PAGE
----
The Science Behind Why You Look Weird In Your Selfies

The Science Behind Why You Look Weird In Your Selfies

The selfie is now an elevated art form, one that takes intricate thought and planning. Should you go the comedy route and post intentionally grotesque pics like #sellofies? Or do you want to go the extra mile and Photoshop yourself into oblivion? The selfie craze has taken over everyone from Oscar-nominated actors to the president of the United States, and there's a good reason why you might obsess over it: It's in your head.

Sometimes you're feeling at the top of your hair game and want to snap a picture. But the moment you take a look, you're taken aback and confused: Is that what you really look like? Well, that all has to do with the psychology of perception. We're used to seeing our reflection in the mirror, and our brains have trained us to recognize that image. But some photo apps flip that image and show your face the way others see it — and that can be disorienting.

Not buying it? Let's take a look at this well-known picture of Abraham Lincoln.


Image Credit: Radiolab

Now, let's flip that image horizontally.


Image Credit: Radiolab

While Lincoln appears to be the same person, there is something that feels ... off. We've all been used to seeing Lincoln's face in a certain manner, and the flipped image looks like the former president's twin or alternate universe version.

"We see ourselves in the mirror all the time — you brush your teeth, you shave, you put on makeup," Pamela Rutledge, director of the Media Psychology Center, told the Atlantic. "Looking at yourself in the mirror becomes a firm impression. You have that familiarity. Familiarity breeds liking. You've established a preference for that look of your face."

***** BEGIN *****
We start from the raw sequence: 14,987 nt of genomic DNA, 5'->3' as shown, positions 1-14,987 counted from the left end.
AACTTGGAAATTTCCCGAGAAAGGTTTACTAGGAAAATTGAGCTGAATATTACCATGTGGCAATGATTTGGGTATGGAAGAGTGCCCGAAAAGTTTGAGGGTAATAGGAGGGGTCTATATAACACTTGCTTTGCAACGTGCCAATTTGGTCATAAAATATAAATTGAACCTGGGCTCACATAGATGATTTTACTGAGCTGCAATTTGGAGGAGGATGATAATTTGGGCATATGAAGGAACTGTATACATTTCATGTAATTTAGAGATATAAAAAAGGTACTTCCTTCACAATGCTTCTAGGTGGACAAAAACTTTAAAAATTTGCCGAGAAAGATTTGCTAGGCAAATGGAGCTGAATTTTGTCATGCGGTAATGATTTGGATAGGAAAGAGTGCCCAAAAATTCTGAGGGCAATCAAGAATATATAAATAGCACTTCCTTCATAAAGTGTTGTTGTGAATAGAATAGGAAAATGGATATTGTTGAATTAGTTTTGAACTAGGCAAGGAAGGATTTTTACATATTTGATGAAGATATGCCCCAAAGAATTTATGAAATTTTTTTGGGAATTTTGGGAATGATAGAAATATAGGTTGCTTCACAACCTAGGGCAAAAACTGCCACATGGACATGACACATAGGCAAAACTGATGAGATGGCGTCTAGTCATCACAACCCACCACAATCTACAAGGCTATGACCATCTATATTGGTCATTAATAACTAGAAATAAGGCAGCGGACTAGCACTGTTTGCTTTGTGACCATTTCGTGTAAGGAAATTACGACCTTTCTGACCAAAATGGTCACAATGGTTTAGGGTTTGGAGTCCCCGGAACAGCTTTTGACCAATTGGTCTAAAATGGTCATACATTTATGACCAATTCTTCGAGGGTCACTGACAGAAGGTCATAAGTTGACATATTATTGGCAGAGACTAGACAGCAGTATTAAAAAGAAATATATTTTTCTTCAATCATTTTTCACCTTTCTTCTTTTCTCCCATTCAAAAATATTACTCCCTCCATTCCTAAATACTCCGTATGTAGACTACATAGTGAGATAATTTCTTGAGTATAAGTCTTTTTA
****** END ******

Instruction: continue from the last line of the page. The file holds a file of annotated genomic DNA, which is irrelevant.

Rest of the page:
The strangeness of seeing your face flipped also comes from the fact that our faces are not perfectly symmetrical. In fact, if you take two halves of your face and replicate them, you can end up with very different versions:


Image Credit: Buzzfeed/Alex John Beck


Image Credit: Buzzfeed/Alex John Beck

The close-range lenses on our camera phones can also drastically change your appearance based on distance. If you either sit close to a zoomed-out camera or stand far from a zoomed-in camera, the size of your head should be the same in both pictures — but your features can look very different:


Image Credit: Wordpress/Daniel Baker

While excessive selfie use has been linked by some to body image issues and dysmorphia, these pictures can also help you feel more comfortable in your own skin. If you experiment with how you and others perceive your face, you can control how you look. Whether you're into selfies or not, it's your face — own it any way you want to.

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Eileen Shim

Eileen is a writer living in New York. She studied comparative literature and international studies at Yale University, and enjoys writing about the intersection of culture and politics.

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